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Matricide in Language Miglena Nikolchina

Matricide in Language

Miglena Nikolchina

Published March 17th 2004
ISBN : 9781590510803
Paperback
160 pages
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 About the Book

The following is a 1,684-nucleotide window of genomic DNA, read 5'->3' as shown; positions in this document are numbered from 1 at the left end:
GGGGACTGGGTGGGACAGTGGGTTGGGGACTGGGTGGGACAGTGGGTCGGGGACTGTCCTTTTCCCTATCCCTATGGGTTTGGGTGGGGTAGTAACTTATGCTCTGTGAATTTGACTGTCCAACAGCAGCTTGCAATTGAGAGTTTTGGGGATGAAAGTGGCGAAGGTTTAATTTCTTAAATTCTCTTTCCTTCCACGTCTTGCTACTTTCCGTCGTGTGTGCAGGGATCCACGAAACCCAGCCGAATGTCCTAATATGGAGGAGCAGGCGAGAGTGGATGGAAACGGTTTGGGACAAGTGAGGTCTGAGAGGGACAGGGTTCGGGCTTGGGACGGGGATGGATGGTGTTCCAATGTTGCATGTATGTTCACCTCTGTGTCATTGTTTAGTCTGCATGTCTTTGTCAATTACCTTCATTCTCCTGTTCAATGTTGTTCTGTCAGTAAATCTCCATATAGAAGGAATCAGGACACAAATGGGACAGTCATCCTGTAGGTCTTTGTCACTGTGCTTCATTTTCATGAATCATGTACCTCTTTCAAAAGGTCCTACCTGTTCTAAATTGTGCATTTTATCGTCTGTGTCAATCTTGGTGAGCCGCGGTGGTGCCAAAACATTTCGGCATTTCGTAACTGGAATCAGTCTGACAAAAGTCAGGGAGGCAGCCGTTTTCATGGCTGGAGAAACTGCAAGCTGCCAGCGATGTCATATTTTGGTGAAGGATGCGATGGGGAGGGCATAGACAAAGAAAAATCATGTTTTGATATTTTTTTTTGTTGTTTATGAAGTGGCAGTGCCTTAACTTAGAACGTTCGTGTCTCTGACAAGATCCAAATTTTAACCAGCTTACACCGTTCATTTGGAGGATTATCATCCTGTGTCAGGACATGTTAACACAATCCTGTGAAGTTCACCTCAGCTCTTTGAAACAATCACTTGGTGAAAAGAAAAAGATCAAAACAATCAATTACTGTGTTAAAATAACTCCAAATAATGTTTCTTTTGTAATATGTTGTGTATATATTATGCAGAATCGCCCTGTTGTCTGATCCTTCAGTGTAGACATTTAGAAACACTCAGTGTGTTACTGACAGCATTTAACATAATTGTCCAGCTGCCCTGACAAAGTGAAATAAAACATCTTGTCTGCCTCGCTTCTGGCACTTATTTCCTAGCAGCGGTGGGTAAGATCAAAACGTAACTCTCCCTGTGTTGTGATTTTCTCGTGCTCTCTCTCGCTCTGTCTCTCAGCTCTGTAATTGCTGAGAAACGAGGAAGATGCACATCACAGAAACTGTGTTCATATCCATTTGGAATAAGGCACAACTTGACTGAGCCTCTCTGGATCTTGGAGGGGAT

The nexus of psychoanalytic, literary, and philosophical approaches in this book focuses on an intertextual reading of Woolf and Kristeva in order to address the enigma of the persistent suppression of womens contributions to culture. In spite ofMoreThe nexus of psychoanalytic, literary, and philosophical approaches in this book focuses on an intertextual reading of Woolf and Kristeva in order to address the enigma of the persistent suppression of womens contributions to culture. In spite of the efforts of feminist theory and history to turn the tide, this process is with us still. I am the first of a new genus (Mary Wollstonecraft). When I looked around, I saw and heard of none like me (Mary Shelley). I look everywhere for grandmothers and find none (Elizabeth Barrett Browning). Why isnt there a tradition of the mothers? (Virginia Woolf). Women have no past, no history (Simone de Beauvoir). I look for myself throughout the centuries and I dont see myself anywhere (Helene Cixous). As Woolf noted, strange spaces of silence separate the solitary female utterances throughout history. The brutal vicissitudes of the contemporary reception of feminist thinkers, crushed between traditional academia and an anti-intellectualism that describes itself as activism, are symptoms of the fact that the conditions, which produced the strange spaces of silence and made the repetitive generic loneliness from Wollstonecraft to Cixous possible, are still operative. They have found their way into the present age as reactionary conformity that manages to discredit any notion of feminine specificity or freedom that is not based on seduction–which means not based on reproduction and consumption (Kristeva).The intertextual approach to Kristeva and Woolf brings to light matricide as the silent engine behind the stammering of female temporality. Matricide is offered as an entrance to the conceptualization of the cultural ramifications of a language that wavers between hypnotic passion and murder. As Joan Scott has demonstrated, the oscillations between phantasies of uniqueness and phantasies of fusion are characteristic of womens movements. Matricide in Language claims that these fantasies are subtended by imaginary matricide and that they can explain the extreme discursive practices that are characteristic of the debate in and around feminism.